Alcohol Related Deaths Down in MN, Still A Concern
ST. PAUL —Alcohol-related deaths in Minnesota decreased to 163 in 2008, an all-time low. But that figure represents 36 percent of the 455 traffic deaths, matching historical trends. These are two of the key findings from the Minnesota Motor Vehicle Impaired Driving Facts 2008, the Department of Public Safety’s annual summary of impaired driving which was released today. Final 2009 alcohol-related crash statistics and DWI arrest numbers will be available in spring 2010.
“Impaired driving continues to account for at least one-third of all traffic deaths in Minnesota,” says Cheri Marti, Department of Public Safety (DPS) director of the Office of Traffic Safety. “Progress has been made, but much works remains. We are taking concrete steps to stop or prevent impaired drivers and their tragic consequences.”
Details of the report include:
• 4,245 alcohol-related crashes occurred in 2008 resulting in 163 deaths and 2,896 injuries.
• 35,794 motorists were arrested for DWI, translating to 98 DWI arrests a day.
• In Minnesota, alcohol-related deaths decreased by 14 percent (190 in 2007, 163 in 2008).
• Nationally, alcohol-related deaths decreased by 19 percent (17,036 in 2007, 13,846 in 2008).
To further combat impaired driving in 2010, enhanced DWI patrols will focus on the counties of: Anoka, Dakota, Hennepin, Olmsted, Otter Tail, Ramsey, Rice, St. Louis, Scott, Sherburne, Stearns, Washington and Wright. These 13 counties accounted for more than one-half of the state’s total alcohol-related deaths and serious injuries during 2006–2008.
Additionally, Governor Tim Pawlenty has proposed that all convicted DWI offenders be required to have ignition interlocks installed in their vehicle or face a longer revocation period. The proposal also would lower the alcohol concentration limit from 0.20 to 0.15 for enhanced administrative sanctions. A current statewide interlock pilot program is active with nearly 600 participants. DWI offenders can visit www.minnesotaigntioninterlock.org/ to learn how to participate.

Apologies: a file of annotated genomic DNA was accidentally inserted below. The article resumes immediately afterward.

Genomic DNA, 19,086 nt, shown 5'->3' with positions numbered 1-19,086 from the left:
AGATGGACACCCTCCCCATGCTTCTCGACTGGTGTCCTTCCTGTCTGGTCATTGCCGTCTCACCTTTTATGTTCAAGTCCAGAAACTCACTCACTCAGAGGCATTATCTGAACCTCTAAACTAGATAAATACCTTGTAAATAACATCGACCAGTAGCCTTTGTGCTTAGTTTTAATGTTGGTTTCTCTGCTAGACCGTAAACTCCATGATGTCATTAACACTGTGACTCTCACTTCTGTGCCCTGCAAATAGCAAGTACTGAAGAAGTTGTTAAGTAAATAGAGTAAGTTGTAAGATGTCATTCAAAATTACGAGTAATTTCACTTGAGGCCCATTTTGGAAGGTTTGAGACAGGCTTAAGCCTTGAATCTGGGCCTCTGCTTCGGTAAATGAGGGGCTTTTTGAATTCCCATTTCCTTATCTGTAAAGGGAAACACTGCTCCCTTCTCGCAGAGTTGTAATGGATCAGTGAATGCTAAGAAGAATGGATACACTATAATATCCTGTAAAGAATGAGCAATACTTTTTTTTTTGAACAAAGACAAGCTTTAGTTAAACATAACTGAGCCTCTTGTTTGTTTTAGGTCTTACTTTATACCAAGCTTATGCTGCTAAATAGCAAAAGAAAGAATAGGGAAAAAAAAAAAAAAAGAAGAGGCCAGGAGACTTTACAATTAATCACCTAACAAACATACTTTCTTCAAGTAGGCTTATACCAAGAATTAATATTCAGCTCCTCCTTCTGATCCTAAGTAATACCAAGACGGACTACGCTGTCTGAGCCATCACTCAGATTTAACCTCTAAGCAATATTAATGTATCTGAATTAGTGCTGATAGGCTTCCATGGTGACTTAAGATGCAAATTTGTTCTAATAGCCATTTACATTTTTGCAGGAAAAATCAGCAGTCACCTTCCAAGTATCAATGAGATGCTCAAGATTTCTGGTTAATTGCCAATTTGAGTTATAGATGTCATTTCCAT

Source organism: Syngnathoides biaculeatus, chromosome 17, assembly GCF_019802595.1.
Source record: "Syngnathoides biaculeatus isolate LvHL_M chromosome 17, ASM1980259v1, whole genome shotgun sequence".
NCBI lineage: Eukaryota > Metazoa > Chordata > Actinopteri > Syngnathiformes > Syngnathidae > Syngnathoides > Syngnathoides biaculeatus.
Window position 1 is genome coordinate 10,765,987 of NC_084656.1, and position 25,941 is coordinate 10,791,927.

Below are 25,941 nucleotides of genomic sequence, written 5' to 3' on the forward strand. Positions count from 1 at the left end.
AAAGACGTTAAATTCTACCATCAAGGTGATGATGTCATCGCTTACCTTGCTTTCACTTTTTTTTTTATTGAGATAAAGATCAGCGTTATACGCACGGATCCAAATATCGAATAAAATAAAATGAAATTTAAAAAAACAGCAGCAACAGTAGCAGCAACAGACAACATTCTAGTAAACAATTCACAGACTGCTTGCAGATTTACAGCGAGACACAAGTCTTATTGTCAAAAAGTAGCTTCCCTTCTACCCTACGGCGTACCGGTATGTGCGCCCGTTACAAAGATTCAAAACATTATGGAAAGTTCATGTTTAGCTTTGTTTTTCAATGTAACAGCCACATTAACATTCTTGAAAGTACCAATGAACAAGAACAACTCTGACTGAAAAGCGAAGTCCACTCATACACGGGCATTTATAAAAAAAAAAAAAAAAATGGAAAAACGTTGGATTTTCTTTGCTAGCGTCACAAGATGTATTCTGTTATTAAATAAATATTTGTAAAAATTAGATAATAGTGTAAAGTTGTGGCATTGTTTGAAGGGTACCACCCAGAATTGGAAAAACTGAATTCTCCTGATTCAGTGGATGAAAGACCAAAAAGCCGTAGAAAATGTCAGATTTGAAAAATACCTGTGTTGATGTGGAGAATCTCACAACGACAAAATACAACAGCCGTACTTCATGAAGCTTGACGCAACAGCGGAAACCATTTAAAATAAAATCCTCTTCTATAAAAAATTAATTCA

The report also found that during 2004–2008, Minnesota averaged 179 alcohol-related traffic deaths and 37,524 DWIs annually. Seventy-eight percent of drinking drivers killed were not wearing seat belts. Males accounted for 74 percent of all DWIs — down from 79 percent in 2000 and reflecting a steady climb of female DWI offenders.
Motorists ages 20–29 represented 43 percent of DWI arrests. One in 12 of the DWI arrests were motorists under age 21. Sixty percent of violators were first-time offenders, yet 14,405 (40 percent) had two or more DWIs on record. The average alcohol concentration among first-time offenders was 0.146.
In all, one in eight Minnesota drivers — 523,891 — has a DWI on record, and one in 18 have two or more DWIs. DPS reports 41 percent of those who incur one violation will incur a second DWI.
The report shows that 82 percent of motorists arrested for DWI resulted in a criminal conviction for driving while impaired by alcohol. The top counties for DWI conviction rates were: Marshall (100 percent), Norman (96 percent), Otter Tail (95 percent), Lac Qui Parle (94 percent), Brown (94 percent), and Stevens (93 percent). The counties with the lowest conviction rate were Washington (72 percent), Renville (75 percent), Ramsey (76 percent), and Anoka, Dakota and Roseau (78 percent each).
Nearly half (49 percent) of the DWI arrests were made on Saturdays and Sundays. The Twin Cities’ metro area and the 80-county greater Minnesota each accounted for about one-half of all 2008 DWI arrests. Yet two-thirds of the 163 total alcohol-related deaths in Minnesota occurred outside the Twin Cities’ metro — Greater Minnesota accounted for 319 total traffic deaths, of which 107 (34 percent) were impaired driving-related.